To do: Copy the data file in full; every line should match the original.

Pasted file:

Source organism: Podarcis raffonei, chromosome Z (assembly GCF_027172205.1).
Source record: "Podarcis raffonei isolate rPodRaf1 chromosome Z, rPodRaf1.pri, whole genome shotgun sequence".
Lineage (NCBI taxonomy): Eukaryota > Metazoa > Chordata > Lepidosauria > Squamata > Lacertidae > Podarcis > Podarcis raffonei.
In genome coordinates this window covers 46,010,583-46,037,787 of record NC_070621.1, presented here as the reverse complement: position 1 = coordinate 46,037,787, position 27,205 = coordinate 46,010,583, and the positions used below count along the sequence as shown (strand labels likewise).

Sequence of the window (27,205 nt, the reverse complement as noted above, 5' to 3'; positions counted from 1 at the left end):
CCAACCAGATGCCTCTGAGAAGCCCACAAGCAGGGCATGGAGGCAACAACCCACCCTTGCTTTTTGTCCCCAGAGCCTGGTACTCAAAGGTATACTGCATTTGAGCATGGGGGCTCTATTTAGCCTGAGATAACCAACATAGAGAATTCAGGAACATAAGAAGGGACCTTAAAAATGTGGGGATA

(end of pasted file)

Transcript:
Source organism: Podarcis raffonei, chromosome Z (assembly GCF_027172205.1).
Source record: "Podarcis raffonei isolate rPodRaf1 chromosome Z, rPodRaf1.pri, whole genome shotgun sequence".
Lineage (NCBI taxonomy): Eukaryota > Metazoa > Chordata > Lepidosauria > Squamata > Lacertidae > Podarcis > Podarcis raffonei.
In genome coordinates this window covers 46,010,583-46,037,787 of record NC_070621.1, presented here as the reverse complement: position 1 = coordinate 46,037,787, position 27,205 = coordinate 46,010,583, and the positions used below count along the sequence as shown (strand labels likewise).

Sequence of the window (27,205 nt, the reverse complement as noted above, 5' to 3'; positions counted from 1 at the left end):
CCAACCAGATGCCTCTGAGAAGCCCACAAGCAGGGCATGGAGGCAACAACCCACCCTTGCTTTTTGTCCCCAGAGCCTGGTACTCAAAGGTATACTGCATTTGAGCATGGGGGCTCTATTTAGCCTGAGATAACCAACATAGAGAATTCAGGAACATAAGAAGGGACCTTAAAAATGTGGGGATA